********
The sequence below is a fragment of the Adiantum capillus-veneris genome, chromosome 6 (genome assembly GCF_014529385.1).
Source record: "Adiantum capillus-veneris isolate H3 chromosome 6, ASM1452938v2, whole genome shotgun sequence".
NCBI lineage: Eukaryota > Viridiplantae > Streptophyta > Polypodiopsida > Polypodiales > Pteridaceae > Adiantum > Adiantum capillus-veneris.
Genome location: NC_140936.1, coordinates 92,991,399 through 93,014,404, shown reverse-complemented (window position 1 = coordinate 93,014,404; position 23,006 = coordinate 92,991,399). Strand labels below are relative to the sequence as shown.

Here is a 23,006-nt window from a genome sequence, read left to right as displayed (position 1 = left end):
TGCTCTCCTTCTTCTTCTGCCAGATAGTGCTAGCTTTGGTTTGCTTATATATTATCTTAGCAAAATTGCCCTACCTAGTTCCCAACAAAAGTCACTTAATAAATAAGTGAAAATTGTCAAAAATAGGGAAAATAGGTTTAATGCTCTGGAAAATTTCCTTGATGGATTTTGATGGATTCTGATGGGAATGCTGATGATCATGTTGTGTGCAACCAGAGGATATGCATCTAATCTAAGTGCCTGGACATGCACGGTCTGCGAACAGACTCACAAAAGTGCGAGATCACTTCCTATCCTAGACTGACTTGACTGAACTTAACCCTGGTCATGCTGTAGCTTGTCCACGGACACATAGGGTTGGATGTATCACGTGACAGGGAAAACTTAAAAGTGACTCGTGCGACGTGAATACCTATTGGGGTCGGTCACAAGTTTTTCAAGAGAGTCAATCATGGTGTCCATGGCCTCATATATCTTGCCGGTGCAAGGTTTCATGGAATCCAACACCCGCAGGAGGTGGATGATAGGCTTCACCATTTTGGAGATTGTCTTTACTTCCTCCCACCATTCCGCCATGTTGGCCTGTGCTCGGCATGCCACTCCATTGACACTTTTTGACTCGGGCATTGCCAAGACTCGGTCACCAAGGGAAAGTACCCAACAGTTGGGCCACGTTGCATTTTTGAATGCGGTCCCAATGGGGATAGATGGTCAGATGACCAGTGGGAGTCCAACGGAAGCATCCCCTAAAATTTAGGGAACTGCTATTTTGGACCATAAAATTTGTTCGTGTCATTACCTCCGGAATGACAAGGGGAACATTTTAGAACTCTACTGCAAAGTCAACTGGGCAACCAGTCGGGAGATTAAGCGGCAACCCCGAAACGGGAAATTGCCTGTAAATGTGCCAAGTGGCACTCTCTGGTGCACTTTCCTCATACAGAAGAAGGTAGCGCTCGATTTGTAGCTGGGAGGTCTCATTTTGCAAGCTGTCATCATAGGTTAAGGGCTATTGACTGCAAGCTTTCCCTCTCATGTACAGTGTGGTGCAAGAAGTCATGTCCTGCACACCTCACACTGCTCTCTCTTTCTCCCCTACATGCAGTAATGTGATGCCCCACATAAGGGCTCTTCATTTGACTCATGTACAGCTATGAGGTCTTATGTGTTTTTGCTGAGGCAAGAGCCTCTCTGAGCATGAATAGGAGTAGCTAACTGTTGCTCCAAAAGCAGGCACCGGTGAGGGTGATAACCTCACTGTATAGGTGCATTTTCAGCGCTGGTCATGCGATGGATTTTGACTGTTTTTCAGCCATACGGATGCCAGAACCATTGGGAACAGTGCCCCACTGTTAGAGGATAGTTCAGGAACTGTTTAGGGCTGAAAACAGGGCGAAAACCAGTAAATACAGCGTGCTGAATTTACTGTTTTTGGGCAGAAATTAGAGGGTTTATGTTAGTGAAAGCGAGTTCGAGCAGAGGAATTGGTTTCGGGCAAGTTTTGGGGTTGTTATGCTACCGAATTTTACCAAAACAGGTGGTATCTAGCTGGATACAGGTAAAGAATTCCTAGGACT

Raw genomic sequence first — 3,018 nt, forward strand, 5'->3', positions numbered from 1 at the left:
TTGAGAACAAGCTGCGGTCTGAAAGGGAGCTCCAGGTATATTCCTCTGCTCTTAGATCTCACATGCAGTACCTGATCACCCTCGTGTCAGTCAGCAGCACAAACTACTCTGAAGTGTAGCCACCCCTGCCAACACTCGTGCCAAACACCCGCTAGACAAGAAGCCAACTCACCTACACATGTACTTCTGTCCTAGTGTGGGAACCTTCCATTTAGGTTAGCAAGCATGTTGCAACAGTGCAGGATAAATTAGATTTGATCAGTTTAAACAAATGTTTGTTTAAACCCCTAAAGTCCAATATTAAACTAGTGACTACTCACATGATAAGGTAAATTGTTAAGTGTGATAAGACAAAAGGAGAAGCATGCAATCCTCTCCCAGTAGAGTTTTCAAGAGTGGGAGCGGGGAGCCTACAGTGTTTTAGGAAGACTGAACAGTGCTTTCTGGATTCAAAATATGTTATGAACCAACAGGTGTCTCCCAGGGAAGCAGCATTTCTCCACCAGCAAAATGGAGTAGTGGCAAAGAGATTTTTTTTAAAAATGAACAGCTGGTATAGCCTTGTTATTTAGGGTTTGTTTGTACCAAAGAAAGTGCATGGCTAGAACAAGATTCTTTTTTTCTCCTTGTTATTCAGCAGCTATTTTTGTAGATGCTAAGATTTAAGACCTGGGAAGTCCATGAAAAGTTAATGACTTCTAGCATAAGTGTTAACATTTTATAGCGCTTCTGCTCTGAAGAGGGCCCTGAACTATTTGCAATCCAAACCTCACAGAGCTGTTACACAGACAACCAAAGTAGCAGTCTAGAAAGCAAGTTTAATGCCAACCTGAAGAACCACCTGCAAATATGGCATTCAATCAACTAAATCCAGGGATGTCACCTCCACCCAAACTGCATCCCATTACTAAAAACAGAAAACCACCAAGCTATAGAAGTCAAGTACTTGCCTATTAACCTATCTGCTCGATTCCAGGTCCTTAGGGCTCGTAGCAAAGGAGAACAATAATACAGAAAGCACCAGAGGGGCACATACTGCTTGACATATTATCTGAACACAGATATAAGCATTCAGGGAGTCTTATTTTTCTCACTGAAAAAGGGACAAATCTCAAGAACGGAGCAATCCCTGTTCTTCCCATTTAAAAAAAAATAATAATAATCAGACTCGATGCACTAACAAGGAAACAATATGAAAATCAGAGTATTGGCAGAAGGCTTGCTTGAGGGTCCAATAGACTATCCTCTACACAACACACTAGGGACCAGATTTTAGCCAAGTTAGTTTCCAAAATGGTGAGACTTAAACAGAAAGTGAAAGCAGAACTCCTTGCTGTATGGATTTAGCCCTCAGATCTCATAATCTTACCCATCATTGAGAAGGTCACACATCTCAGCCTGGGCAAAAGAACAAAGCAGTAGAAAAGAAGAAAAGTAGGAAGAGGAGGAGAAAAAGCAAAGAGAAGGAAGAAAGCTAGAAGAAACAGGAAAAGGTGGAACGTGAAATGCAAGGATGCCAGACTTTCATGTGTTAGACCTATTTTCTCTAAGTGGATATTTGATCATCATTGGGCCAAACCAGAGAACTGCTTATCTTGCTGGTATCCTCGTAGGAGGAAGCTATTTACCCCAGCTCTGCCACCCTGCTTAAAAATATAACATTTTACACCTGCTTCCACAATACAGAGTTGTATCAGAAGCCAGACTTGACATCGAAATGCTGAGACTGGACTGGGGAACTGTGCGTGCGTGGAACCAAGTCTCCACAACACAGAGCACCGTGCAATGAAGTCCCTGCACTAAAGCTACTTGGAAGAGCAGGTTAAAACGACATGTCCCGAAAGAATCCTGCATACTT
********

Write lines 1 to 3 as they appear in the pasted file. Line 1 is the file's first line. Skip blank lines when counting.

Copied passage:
The sequence below is a fragment of the Adiantum capillus-veneris genome, chromosome 6 (genome assembly GCF_014529385.1).
Source record: "Adiantum capillus-veneris isolate H3 chromosome 6, ASM1452938v2, whole genome shotgun sequence".
NCBI lineage: Eukaryota > Viridiplantae > Streptophyta > Polypodiopsida > Polypodiales > Pteridaceae > Adiantum > Adiantum capillus-veneris.